In their editorial introduction to the first issue of Modernism/modernity, Lawrence Rainey and Robert von Hallberg declared their intention to “convey some sense of the grand ambition and scope” of the modernists by modeling in the journal the ferment of the period, “contestation . . . between old and new orders, of course, but also between various divisions of the intellectual endeavor.”
If from the outset interdisciplinary “border crossings” were key to the vision of the journal, so too was the determination to “experiment with various ways of encouraging collaboration” through organized special sections or assembled “panels” on an issue: 1996’s curated responses to Walter Benn Michaels’s Our America, for example, or the two 2003 debates on T. S. Eliot’s anti-Semitism. Yet the deliberateness of print processes has posed a challenge in reproducing the “enthusiasm and intellectual energy”– as Cassandra Laity put it in the introduction to the journal’s first “MSA Issue”–that marks those annual modernist conclaves.
We see this new Modernism/modernity digital platform as a way to exploit—as did the modernists—the new challenges and possibilities of a changing media environment. It will allow us to pursue in unanticipated ways the mission of vital and contentious exchange articulated by its founders and endorsed by subsequent editors Cassandra Laity, Jeffrey T. Schnapp and Ann Ardis. It gives us the ability to make interdisciplinary forays more realizable by embedding sound, color, motion, in ways not previously available within the journal. We hope, of course, that the possibilities of the platform will attract to M/m more submissions treating art history, performance, and film, and provide a home for “born-digital” projects. But it also allows for new kinds of collaborative conversations--short-form position paper clusters modeled on the conference roundtable (such as the one here on pedagogy edited by Emily Setina), curated discussions, and other types of forums. The very fact that this platform is open-access acknowledges public engagement as a vital part both of modernist studies and of the humanities as a whole.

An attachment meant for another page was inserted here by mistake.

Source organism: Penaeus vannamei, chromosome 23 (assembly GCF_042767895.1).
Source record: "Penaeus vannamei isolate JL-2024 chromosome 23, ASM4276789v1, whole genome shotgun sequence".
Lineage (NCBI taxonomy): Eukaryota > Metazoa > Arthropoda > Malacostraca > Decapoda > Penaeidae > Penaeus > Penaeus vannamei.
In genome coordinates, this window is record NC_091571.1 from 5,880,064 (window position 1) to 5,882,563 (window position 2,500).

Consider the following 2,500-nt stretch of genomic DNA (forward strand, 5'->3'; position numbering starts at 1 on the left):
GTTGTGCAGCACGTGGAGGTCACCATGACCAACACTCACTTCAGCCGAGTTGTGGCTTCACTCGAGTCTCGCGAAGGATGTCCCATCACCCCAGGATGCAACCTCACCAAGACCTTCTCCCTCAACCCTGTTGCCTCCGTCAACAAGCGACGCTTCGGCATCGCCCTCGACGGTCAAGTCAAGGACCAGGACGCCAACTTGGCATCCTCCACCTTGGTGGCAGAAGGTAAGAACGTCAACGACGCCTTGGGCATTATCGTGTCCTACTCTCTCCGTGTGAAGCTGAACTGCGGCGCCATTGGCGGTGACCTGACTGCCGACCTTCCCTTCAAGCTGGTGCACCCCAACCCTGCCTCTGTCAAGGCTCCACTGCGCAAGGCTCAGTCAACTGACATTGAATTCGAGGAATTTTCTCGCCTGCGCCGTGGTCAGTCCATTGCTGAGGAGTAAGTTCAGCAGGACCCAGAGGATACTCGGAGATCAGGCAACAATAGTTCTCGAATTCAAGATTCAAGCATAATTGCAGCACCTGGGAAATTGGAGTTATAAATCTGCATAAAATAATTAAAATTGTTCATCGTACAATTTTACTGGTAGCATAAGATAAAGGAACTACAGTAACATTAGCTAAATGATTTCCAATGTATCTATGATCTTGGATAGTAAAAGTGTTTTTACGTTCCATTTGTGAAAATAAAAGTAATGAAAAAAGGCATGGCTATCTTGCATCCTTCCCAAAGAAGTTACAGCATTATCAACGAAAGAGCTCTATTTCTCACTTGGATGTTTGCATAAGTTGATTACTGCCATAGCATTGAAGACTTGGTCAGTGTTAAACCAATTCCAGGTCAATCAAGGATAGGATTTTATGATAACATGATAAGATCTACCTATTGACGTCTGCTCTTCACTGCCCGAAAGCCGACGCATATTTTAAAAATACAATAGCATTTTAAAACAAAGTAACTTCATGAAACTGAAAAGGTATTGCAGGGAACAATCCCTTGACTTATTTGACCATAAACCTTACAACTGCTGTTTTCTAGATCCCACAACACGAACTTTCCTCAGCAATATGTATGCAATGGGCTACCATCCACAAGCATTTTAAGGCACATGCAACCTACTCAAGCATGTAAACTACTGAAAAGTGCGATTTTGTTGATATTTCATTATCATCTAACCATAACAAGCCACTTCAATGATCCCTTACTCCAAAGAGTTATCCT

The flexibility of the platform allows us to juxtapose more informal and timely examinations of our writing, our discipline, our ever-widening field and its methodologies, with the kind of scrupulously researched peer-reviewed scholarship for which M/m has always been known; we’re proud to feature here as our first direct-to-digital article Suzanne Churchill’s provocative work on the modernist journal Contempo.
As someone whose own research focuses on the interplay between “old” and “new” media, I’m excited about the generative possibilities of both reading and composing across platforms. Most obviously, the speed and suppleness of the Print Plus platform will allow for reaction to and discussion of work published in the print issues, as represented here now by Jindrich Toman’s response to Gennifer Weisenfeld’s 2014 article “Gas Mask Parade: Japan’s Anxious Modernism,” and perhaps in the future by further discussion on “Camp Modernism,” the featured special section in the current print issue. But we hope as well that this platform will—as new media has always done—stimulate formal experiment and innovation within the print journal’s pages.
Future publication cycles will see clusters on modernist sexualities, on feminist methodologies, on global scale, and on translation; the debut of blogs treating archives and visual cultures; and additional “What Are You Reading?” forums devoted to rediscoveries, editions, and capsule reviews.
And we plan to add many additional functionalities in the second stage of platform development, including paragraph-level commenting, more flexibility in user manipulation of images, and a robust tagging function available to users that will let us build, as a community, a cross-referential archive.
In the meantime, we urge you to explore this first instantiation of the Print Plus platform, to read, register, comment, add your voice. We look forward to proposals, discussion, and, as is only to be expected from modernists, “contestation.”